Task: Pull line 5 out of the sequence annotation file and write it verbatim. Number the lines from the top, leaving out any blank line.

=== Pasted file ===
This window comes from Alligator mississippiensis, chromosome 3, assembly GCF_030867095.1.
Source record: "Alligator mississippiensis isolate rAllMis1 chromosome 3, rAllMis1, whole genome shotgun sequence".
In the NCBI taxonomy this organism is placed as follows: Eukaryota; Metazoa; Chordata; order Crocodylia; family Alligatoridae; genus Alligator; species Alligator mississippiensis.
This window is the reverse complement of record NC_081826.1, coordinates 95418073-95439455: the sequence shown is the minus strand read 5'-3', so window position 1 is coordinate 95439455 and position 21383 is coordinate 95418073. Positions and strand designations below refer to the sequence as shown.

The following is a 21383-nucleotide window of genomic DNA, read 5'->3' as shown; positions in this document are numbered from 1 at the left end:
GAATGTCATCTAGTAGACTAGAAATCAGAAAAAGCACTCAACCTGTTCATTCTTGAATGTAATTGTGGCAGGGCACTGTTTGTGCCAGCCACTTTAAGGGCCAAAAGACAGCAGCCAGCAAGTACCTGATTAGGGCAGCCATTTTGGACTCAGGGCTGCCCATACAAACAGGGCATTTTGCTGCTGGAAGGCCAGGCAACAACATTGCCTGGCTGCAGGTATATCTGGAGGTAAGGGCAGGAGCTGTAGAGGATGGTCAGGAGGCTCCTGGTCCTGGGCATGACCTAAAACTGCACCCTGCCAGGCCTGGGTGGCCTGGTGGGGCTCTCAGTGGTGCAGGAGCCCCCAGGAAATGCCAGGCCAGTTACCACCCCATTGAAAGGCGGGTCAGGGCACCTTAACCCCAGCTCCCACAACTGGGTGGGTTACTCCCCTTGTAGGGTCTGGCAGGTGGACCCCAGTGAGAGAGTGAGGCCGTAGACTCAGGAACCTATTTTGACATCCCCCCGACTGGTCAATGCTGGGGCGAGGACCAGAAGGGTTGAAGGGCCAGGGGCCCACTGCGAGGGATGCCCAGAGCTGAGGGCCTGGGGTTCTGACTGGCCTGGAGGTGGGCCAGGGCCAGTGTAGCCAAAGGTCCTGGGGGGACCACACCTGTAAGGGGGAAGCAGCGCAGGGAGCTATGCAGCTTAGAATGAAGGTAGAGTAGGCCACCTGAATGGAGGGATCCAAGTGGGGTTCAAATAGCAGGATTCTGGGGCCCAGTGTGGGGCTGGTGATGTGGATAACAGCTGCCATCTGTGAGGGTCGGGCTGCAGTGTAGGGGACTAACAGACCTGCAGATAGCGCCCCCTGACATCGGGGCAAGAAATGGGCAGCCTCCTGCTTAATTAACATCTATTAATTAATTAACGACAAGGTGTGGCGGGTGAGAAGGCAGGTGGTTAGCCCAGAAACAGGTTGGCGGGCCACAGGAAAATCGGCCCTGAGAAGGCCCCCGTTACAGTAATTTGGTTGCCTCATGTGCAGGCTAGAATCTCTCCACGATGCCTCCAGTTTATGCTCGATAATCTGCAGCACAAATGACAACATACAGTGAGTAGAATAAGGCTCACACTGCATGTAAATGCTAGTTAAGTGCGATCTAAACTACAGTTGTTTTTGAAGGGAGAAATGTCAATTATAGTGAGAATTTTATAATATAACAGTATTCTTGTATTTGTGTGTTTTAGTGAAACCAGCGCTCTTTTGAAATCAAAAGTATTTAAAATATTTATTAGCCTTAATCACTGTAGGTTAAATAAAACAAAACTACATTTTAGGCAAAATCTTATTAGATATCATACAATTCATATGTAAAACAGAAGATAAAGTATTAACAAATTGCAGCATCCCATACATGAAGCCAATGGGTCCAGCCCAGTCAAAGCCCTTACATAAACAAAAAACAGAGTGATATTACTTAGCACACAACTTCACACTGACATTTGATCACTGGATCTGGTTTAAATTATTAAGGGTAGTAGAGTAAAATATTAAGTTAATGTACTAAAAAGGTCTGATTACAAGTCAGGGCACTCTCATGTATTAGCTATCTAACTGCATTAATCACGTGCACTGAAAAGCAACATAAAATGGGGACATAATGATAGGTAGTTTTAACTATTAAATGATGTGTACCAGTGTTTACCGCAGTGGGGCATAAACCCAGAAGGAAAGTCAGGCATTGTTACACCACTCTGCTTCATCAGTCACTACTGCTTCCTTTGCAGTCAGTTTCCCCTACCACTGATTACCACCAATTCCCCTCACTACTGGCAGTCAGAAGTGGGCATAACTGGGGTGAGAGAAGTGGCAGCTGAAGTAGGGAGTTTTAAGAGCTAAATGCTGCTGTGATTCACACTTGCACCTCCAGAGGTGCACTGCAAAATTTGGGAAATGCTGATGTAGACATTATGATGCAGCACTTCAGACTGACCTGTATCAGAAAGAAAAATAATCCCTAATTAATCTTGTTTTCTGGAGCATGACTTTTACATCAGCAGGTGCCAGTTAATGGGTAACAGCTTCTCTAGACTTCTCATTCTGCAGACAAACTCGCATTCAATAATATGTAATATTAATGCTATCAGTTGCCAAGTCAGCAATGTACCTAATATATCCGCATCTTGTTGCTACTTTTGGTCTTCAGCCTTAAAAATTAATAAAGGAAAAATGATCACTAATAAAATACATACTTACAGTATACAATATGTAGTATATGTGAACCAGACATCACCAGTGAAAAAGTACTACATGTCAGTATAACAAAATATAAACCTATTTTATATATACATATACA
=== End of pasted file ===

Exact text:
The following is a 21383-nucleotide window of genomic DNA, read 5'->3' as shown; positions in this document are numbered from 1 at the left end: